Adam Sandler
$37
Harry Luck / Brad Dexter
Here’s a twosome that could only be made in Hollywood: Sandler tied with DiCaprio for the number two spot (and a paltry sum it is compared to Tom “Cash Cow” Cruise). Sandler’s ready for a winner after the break-even, “Jack and Jill” and the box office flop, “That’s My Boy.” Maybe he can bring a little more panache to the role than Dexter did—it would be awful difficult not to.

Dwayne Johnson
$36 million
Bernardo O’Reilly / Charles Bronson
Is Dwayne the hardest working man in Tinsel Town? He appeared in no less than five flicks in 2012. Remake negotiations could be tricky: with Cruise already doing the cue ball thing for the Yul Brynner role, you’ll have to convince Dwayne to wear a rug.

Ben Stiller
$33 million
Lee / Robert Vaughn
Despite the weak showing of “The Watch,” Stiller’s one of Hollywood’s best respected, and best paid, funnymen. We’ll see how straight he can play it in black leather gloves. He can’t possibly look anymore out of place than Vaughn did.

Sacha Baron Cohen
Chico / Horst Buchholz
$30 million
It’s a dead heat for the last three cast members. Sacha should be itching to do a western after dropping out of “Django Unchained” for his role In “Les Miserables.”

Will Smith
$30 million
Britt / James Coburn
It’s hard to beat the $600 million box office for “Men In Black 3.” Will’s sci-fi “After Earth” should prove interesting—he shares screenwriting credit with M. Night Shyamalan. Can’t you just see Smith displaying a little knife-play razzle-dazzle?

Johnny Depp
$30 million
Calvera / Eli Wallach
Forget “Dark Shadows.” Just forget it. Depp’s the one and only star in the movie universe with three flicks earning more than $1 billion each. You know he’ll never go for conventional casting, so Depp earns the role of the Mexican villain. The question is whether or not he’ll choose to adopt Wallach’s completely miscast Brooklyn accent.

The total payday for this Hollywood elite? $308 million. For that amount you could consider a remake of “Titanic,” but the all-star western sounds like a lot more fun. Now it’s time to attach a director—let’s ride!

 

 

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Art & The Hard-Boiled Universe

Oz

You ever get an unsettling feeling at the end of a picture? It could be a literary work or a canvas or a 45. Sure. Maybe because you were counting on the boy getting the girl and instead he craps out? Or maybe because everything resolves into the easiest of happy endings contrary to your every expectation?

Figure 1.

Let’s suppose, just suppose, you’re nearing the end of “The Big Sleep.” Chandler’s got you all on edge as P.I. Marlowe eavesdrops on Jones and Canino. You just know something’s going to pop–it could bust wide open or implode real quiet-like, but either way you’re counting on it. And suddenly, without warning, Marlowe finds himself distracted by a vase of flowers. He stops listening to the boys next door and gets to arranging the blooms while going into a two-page dissertation on how to get baby’s breath to fall just ever so. Nuts!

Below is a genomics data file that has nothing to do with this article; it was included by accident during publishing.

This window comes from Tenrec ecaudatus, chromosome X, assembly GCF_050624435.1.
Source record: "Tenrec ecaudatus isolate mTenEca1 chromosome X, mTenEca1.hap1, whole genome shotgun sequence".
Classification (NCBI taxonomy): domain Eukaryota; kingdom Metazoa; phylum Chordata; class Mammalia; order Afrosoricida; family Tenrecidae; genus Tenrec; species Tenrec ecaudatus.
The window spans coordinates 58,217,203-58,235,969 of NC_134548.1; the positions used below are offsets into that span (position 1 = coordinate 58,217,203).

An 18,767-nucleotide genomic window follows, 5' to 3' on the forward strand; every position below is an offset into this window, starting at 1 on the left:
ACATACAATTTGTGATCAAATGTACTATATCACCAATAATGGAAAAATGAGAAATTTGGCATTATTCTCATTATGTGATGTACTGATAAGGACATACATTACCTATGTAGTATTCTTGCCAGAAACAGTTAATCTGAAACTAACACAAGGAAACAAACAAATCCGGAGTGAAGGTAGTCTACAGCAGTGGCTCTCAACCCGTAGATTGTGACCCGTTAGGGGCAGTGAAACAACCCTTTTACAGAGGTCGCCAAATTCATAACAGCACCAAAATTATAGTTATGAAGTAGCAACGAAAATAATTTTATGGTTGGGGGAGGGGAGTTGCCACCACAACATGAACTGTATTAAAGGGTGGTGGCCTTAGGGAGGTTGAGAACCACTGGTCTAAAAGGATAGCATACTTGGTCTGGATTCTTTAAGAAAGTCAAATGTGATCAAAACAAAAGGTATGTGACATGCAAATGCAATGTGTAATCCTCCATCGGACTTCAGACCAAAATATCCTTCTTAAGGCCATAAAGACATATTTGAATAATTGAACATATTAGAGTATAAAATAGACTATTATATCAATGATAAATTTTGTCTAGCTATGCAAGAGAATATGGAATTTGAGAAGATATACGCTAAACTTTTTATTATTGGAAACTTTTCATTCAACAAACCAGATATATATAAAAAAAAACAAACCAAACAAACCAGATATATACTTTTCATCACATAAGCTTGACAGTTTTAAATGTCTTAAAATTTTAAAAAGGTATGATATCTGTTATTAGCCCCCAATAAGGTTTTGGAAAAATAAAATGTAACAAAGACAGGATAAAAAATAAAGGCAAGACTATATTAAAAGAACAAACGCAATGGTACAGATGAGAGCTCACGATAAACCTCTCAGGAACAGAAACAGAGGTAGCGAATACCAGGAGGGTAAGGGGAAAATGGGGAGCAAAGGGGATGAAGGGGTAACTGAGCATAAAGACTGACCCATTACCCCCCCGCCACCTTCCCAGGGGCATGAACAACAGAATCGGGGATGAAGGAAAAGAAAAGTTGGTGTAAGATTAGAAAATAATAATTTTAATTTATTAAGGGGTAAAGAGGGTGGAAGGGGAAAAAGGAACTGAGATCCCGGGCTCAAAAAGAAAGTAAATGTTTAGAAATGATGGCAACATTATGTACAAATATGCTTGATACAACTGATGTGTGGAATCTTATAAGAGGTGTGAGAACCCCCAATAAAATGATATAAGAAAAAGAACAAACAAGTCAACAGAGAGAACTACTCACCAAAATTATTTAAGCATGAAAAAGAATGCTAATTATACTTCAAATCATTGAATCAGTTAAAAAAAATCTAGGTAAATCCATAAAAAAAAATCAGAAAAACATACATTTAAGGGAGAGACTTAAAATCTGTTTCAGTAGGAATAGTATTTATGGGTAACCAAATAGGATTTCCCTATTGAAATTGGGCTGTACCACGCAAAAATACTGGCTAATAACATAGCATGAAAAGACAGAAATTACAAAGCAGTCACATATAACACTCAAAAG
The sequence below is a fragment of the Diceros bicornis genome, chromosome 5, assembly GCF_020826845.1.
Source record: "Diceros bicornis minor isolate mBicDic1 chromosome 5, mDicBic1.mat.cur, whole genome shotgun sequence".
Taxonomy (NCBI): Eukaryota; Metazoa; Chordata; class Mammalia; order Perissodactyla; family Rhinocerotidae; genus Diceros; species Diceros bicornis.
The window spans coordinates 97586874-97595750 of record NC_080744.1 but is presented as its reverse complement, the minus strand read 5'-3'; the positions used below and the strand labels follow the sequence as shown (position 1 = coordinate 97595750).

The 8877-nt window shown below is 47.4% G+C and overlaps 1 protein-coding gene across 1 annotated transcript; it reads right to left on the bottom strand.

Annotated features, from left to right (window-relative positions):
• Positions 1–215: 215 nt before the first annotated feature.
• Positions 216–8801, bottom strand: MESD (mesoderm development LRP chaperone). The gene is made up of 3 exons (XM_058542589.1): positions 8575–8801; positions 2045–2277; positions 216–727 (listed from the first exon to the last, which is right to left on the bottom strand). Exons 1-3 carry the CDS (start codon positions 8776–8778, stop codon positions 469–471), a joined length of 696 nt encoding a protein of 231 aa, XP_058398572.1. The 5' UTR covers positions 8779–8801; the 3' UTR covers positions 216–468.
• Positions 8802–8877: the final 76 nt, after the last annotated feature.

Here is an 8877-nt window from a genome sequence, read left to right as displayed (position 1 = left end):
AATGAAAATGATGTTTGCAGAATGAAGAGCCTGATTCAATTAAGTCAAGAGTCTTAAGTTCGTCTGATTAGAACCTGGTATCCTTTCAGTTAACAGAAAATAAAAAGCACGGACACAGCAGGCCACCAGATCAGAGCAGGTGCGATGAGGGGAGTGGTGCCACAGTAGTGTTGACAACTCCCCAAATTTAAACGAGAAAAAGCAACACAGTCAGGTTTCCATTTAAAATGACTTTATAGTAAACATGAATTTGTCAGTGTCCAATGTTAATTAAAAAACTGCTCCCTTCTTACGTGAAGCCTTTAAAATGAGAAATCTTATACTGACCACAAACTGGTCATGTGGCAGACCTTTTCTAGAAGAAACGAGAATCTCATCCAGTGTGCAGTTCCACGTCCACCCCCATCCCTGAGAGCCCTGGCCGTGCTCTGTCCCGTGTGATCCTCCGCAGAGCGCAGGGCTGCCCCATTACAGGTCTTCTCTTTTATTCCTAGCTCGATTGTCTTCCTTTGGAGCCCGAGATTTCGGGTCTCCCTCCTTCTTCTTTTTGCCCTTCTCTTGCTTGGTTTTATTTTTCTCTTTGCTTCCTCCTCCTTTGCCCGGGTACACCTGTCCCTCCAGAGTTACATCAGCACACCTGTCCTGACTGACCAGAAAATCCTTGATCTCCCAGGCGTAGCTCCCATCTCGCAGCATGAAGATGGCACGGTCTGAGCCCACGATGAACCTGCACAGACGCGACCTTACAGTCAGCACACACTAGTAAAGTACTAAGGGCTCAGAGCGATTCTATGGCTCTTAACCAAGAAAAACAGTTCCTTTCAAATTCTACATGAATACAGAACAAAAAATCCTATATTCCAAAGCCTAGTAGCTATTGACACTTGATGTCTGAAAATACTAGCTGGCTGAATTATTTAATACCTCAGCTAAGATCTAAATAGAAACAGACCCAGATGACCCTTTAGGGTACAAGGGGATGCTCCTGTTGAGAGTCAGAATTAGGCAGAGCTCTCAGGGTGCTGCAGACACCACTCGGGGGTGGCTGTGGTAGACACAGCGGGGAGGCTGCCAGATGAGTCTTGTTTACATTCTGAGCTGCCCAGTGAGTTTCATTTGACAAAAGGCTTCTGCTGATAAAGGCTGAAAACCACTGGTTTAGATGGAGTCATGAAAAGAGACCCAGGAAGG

Figure 2.

Or picture this one. The scene is spare, bleak.  A section of a house slants before you, the paint peeling from its wooden slats. Dotted and slashed with smears of crimson. A handful of squashed fern struggle out from between crushed floorboards and the earth. And, of course, those immobile legs, covered in starkly striped hose and capped off in wedges of lurid red. This ain’t no setting in no Prairie School of architecture.

Dorothy, a 16-1/2 year-old Judy Garland trying to pass for 12 in pigtails and rouge, stands transfixed in horror by the sight as one of the Singer Midgets steals up behind her. The overboard make-up can’t conceal his oily tan. He’s wearing an oversized fedora. He grasps Dorothy’s hand between his minuscule mitts and attempts to comfort the disturbed dame:

“Forget it, Dorothy,” he intones smooth and hard at the same time. “It’s Munchkinland.”

You know what’s wrong with these reinvented pictures, I know what’s wrong. Even my Aunt Fanny knows what’s wrong, but she probably couldn’t spell it out in so many words. So allow me.

The Universe is Out of Sync

It just doesn’t play. It’s too graphic or too silly or too violent. It’s too real or not real enough.  Too hard-boiled or too sugar-coated. Doesn’t fit, doesn’t mesh, doesn’t jive. It’s just plain wrong. It’s out of sync with the little world we’re experiencing.

Every work of art captures a universe through creation, re-creation, invention or clever combination thereof. It’s like laying down a complete set of natural laws–maybe unnatural in the case of Quentin Tarantino. But every element needs to fit and every action needs to ring true within this universe.

F’rinstance, in the noir setting of the hard-boiled detective universe, light is dark–that is to say that there ain’t a whole lot of light in the first place. No one is pure, no one is all good, no one is flawless–some are just more flawed than others. Justice doesn’t always win which means that sometimes crime pays. Everyone and their sister is born with original sin and man, how they’ll pay for it.

The hard-boiled author’s got plenty of ammo when it comes to expressing this cosmos of hard-knocks. Urban settings. Night settings. A hero constantly behind the eight ball. Murders at the drop of a hat. More subtle elements can also support the laws of this hard-nosed nature: a gumshoe who never gets paid or keeps having his gun boosted, a villain who’s presence is made known only by anecdote and reputation. The variations are only limited by the imagination and a created set of laws. As long as it fits, as long as it plays.

Creating a whole universe. Inventing a true world. It’s easier said than done and can leave you with your jaw dropping when it’s pulled off. There’s one heck of a beautiful thing to discover in the symmetry or asymmetry of artwork, but it don’t mean a thing if it ain’t got that swing.